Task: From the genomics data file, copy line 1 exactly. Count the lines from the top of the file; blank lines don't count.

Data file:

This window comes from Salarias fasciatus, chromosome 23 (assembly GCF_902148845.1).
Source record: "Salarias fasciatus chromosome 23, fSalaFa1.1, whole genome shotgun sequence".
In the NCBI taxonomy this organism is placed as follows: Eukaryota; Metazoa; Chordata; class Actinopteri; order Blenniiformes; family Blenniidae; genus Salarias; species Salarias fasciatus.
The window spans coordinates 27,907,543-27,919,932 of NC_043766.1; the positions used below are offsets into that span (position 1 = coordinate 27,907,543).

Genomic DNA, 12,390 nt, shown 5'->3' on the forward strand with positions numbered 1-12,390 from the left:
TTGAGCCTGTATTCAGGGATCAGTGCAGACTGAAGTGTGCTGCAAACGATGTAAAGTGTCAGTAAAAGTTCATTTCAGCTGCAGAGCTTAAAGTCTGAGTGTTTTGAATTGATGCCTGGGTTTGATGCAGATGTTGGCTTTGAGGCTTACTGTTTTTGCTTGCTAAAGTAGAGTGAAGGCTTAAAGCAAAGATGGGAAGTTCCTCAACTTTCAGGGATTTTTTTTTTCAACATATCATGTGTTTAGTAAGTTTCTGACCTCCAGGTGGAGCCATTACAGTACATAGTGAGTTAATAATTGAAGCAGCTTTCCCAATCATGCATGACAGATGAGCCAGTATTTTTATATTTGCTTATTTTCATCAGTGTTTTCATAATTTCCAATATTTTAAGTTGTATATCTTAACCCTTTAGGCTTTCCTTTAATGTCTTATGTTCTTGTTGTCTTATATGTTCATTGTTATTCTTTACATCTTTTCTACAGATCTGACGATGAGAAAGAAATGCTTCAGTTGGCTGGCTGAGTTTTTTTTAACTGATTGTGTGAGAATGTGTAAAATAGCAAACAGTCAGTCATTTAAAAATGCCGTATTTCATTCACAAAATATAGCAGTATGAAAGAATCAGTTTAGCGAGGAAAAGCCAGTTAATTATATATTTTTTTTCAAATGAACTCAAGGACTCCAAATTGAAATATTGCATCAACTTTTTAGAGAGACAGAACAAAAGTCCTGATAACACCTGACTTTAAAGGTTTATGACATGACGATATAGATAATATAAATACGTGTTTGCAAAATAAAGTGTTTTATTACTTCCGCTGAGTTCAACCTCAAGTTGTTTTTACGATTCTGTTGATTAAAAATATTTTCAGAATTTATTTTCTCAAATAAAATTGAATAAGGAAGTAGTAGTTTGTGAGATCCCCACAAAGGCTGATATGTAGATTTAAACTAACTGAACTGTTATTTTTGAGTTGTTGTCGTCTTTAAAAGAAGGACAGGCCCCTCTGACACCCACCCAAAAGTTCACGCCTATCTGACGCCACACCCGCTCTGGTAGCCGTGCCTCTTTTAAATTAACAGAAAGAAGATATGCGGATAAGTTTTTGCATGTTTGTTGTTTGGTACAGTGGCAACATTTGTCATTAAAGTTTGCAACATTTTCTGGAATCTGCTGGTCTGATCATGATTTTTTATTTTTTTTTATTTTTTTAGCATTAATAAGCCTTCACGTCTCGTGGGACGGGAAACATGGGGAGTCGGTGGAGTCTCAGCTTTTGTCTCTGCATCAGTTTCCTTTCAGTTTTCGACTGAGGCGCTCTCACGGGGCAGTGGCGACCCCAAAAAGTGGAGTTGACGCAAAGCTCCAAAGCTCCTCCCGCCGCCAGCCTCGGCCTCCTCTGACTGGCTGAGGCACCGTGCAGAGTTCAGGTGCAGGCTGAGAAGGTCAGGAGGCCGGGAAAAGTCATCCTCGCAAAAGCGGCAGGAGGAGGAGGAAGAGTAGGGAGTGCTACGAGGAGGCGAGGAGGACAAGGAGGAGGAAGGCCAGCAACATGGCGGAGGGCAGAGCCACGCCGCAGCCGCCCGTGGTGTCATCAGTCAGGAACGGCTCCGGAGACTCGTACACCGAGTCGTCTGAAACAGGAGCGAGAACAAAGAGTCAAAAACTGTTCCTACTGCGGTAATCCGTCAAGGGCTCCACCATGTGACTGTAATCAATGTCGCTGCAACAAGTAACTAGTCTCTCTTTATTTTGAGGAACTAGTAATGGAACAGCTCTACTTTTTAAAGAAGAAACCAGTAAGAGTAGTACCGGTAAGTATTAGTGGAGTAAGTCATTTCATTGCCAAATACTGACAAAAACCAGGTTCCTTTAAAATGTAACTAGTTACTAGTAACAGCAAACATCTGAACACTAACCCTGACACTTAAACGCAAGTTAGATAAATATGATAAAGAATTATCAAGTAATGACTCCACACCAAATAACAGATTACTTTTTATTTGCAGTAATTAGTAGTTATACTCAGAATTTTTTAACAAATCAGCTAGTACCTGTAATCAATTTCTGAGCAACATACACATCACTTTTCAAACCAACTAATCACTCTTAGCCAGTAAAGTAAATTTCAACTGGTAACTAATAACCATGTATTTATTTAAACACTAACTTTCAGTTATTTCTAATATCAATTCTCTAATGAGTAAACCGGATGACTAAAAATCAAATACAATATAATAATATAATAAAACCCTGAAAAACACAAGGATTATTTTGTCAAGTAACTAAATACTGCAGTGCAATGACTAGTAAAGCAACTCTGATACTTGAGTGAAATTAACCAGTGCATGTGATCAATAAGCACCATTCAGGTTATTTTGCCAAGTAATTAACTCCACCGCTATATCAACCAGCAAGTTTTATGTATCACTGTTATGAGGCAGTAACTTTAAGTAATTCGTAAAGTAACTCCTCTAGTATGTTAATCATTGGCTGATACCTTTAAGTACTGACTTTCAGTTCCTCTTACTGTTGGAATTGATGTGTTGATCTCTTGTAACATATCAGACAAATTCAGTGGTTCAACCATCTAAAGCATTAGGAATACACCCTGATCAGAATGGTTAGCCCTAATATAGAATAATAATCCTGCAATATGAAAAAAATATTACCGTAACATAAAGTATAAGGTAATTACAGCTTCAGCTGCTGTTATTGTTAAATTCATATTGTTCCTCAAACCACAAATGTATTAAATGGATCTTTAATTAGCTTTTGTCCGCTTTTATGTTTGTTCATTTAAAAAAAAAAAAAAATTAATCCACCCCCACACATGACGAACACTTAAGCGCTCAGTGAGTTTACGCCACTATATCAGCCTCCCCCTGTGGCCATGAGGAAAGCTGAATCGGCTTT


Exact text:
This window comes from Salarias fasciatus, chromosome 23 (assembly GCF_902148845.1).